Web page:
Appraisal myths debunked
By law, an appraiser is enforced to be state-licensed to produce appraisals for federally-backed purchases. You have the ability to acquire a copy of the finished appraisal from your lender. Contact Appraise Colorado Inc if you have any concerns about the appraisal process.
Myth: Market value needs to be equivocal to the assessed value of the property.
Fact: This usually isn't true; most states do support the idea that the assessed value is the same as market value, but not always. At times when interior remodeling has occurred and the assessor is has not investigated the improvement or other houses in the area have not been reassessed for quite a while, it may vary wildly.
Myth: The buyer or the seller can have impact in the cost of the property depending upon for whom the appraiser is working.
Fact: The appraiser has no vested interest in the outcome of the report and should render services with independence, objectivity and impartiality - no matter for whom the appraisal is written.
Myth: Market value should equate to replacement cost.
Fact: The way market value is arrived at is based on what a home buyer would likely pay a willing seller for a house without being under pressure from any outside group to purchase or sell. Replacement value is the dollar amount needed to reconstruct a home in-kind.
Myth: Certain methods, such as the price per square foot of the property, are what appraisers use to ascertain the cost of a home.
Fact: An appraisal report is an amalgamation of information based on the home's size, location, proximity to some facilities, the condition of the property and the price of recent comparable sales. You can rely on Appraise Colorado Inc's appraisers to be ethical in assessing this data.
Myth: As homes increase their worth by a specific percentage - in a strong economy - the properties nearby are figured to appreciate by the same amount.
Fact: Value increase of a certain house is always determined on a case-by-case basis, factoring in information on comparable houses and other relevant elements. It doesn't matter if the economy is on the rise or declining.
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Myth: You can commonly tell what a property is worth simply by looking at the exterior.
Fact: To determine an accurate value beyond all doubt, an appraiser must inspect the house on a variety of factors based on area, condition, improvements, amenities, and current market trends. Obviously, none of these factors can be derived simply by examining the house from the exterior.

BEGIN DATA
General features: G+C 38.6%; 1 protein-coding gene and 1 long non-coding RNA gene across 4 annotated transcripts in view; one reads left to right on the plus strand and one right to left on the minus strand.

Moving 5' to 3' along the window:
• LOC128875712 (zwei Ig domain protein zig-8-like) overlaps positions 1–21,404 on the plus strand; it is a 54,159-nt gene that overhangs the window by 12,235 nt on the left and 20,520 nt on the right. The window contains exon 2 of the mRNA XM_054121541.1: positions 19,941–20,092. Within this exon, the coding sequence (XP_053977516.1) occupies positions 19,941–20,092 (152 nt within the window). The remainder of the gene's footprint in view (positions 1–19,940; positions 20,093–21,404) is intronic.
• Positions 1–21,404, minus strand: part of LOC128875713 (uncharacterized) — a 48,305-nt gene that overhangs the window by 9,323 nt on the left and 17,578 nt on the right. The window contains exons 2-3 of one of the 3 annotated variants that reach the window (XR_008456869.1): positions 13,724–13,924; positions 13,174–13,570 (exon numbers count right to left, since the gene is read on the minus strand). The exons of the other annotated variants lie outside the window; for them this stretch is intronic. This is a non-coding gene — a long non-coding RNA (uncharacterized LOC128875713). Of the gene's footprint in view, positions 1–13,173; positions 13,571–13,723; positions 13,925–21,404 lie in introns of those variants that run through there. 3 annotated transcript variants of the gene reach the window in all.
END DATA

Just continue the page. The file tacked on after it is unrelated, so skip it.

Myth: Because consumers fund appraisal reports when applying for loans to purchase or refinance their property, they own their appraisal report.
Fact: Legally, the report is owned by the lending agency unless the lender releases their interest in the appraisal. Home buyers must be supplied with a version of the appraisal report upon written request due to the Equal Credit Opportunity Act.
Myth: It doesn't concern consumers what's in the appraisal report so long as it satisfies the requirements of their lending company.
Fact: It is almost imperative for consumers to read a copy of their appraisal report so that they can double-check the accuracy of the document, in case they need to question its accuracy. Remember, this is probably the most expensive and important investment a consumer will ever make. An report can serve as a record for the future, containing an exorbitant amount of information - including, but not limited to the legal and physical description of the property, square footage measurements, list of comparable properties in the neighborhood, neighborhood description and a narrative of current real-estate activity and/or market trends in the area.
Myth: Appraisals are ordered only to estimate home values in house sales involving mortgage-lending transactions.
Fact: Based upon their qualifications and designations, appraisers can and often do provide a lot of different services, including advice for estate planning, dispute resolution, zoning and tax assessment review and cost/benefit analysis.
Myth: There's no need to get an appraisal if you order a home inspection.
Fact: An appraisal report does not serve the same purpose as an inspection. The appraiser finds an opinion of value in the appraisal process and resulting document. A home inspector analyzes the condition of the house and its major components and reports these findings.